Adventures in Concert Presentation: John Kamfonas at the Greencastle Summer Music Festival Wednesday

John Kamfonas

John Kamfonas is a young pianist (early twenties–to me, that’s young; he’s about my son’s age).  He’s playing tomorrow (Wednesday) night on the Greencastle Summer Music Festival, a series of 12 Wednesday-evening concerts I organize (or as the say in NY, “curate”).

To me, John’s a great example of a next-generation musician.  He’s a terrific classical pianist, who just received his Master of Music from the Manhattan School of Music (MSM).  (Which is where I met him, when I sat in on some guest presentations at the MSM Center for Music Entrepreneurship). He also improvises and plays in a rock band.

We ended up sitting next to each other when a large group went out for burgers and beer after a presentation by David Cutler, the Savvy Musician himself. When John told me about his improvising and rock lives, I thought he might be great to invite to play in Greencastle. I love his musical diversity, and his youth and rock-music interest might appeal to a younger-than-usual audience. To me, the question for classical-music presenters and performers is how to we attract younger audiences and maintain artistic integrity?  One part of the answer is presenting young performers (with whom young audiences can identify) who play classical and original and/or non-classical music.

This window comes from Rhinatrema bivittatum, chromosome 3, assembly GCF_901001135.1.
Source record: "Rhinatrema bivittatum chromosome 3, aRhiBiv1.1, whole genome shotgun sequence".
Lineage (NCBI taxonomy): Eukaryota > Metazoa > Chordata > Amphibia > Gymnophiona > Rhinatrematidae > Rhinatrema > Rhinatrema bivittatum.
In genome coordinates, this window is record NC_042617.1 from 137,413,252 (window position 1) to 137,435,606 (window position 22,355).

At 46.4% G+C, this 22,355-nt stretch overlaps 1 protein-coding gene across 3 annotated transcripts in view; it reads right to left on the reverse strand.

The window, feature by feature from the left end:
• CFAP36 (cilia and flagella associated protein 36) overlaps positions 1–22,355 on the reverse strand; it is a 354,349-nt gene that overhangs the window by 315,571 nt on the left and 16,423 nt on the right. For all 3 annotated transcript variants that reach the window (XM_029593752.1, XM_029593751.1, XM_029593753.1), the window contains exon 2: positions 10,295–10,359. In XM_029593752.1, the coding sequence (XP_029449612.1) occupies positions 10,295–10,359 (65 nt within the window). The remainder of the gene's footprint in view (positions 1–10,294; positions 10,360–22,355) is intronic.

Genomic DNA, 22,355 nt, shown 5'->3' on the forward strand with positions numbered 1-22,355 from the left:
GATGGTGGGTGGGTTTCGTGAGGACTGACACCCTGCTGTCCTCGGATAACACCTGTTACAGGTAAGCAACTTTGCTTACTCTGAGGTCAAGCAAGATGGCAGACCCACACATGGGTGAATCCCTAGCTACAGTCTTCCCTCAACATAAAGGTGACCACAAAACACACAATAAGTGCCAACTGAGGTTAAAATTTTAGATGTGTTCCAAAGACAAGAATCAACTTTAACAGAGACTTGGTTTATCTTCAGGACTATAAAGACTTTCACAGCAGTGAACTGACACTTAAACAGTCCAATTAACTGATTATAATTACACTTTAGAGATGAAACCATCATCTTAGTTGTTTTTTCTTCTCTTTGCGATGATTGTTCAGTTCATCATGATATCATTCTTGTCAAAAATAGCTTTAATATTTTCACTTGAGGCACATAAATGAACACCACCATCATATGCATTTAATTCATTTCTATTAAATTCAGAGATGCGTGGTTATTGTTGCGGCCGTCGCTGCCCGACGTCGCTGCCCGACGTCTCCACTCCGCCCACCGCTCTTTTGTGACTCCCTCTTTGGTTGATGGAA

So while I was in NY, John, at my invitation, dropped a CD off at my building (ah, how nice it was to have a doorman!) and sent me an email proposing a program with improvisations, classical music (Brahms, Liszt, and Hadjidakis, the latter arrangements of Greek folk tunes) and some rock music–improvisations on Michael Jackson tunes.  Sounded great, and since he’s young and didn’t need a big fee (yet), we could afford to fly him in.

We’re having a “Meet John Kamfonas” pizza party tonight for college and high-school students in town.  That’s proved to be a bit challenging.  There are relatively few DePauw students on campus for the summer, since we don’t have summer classes. I don’t have the contact information for that many of them, and have had to recruit my kids and their friends to pass on Facebook invitations.  I also had to ask friends to host the party at their house, since I don’t have a piano.  They are big supporters of the festival, so they were happy to do it, but I hate asking for help with stuff (something I’m working on).  Since I just got back to Greencastle a week ago, and was shy about asking someone else to host a party, word may have gotten out too late for a big turnout.  We’ll see.

I also asked John to make a YouTube video or two we could use to introduce him–he made four!  I don’t know how much of a difference they’ll make in a small town, but I do know that a number of people appreciate videos on concert venue websites as they decide whether a concert is interesting to them.  This is something Greg Sandow talked a lot about in his Juilliard class: both using videos and having performers talk about themselves and what their personal connection to the music.  They’ll be in my next post.

Meanwhile, in addition to Facebook invites and email invitations, there’s been an article in the local paper and it got picked up by the DePauw site.  My guess is the the DePauw PR director decided to do a story on it because presenting a program combining classical music, improvisations, and Michael Jackson relates to my sabbatical research.

I’ll let you know how the party and concert go!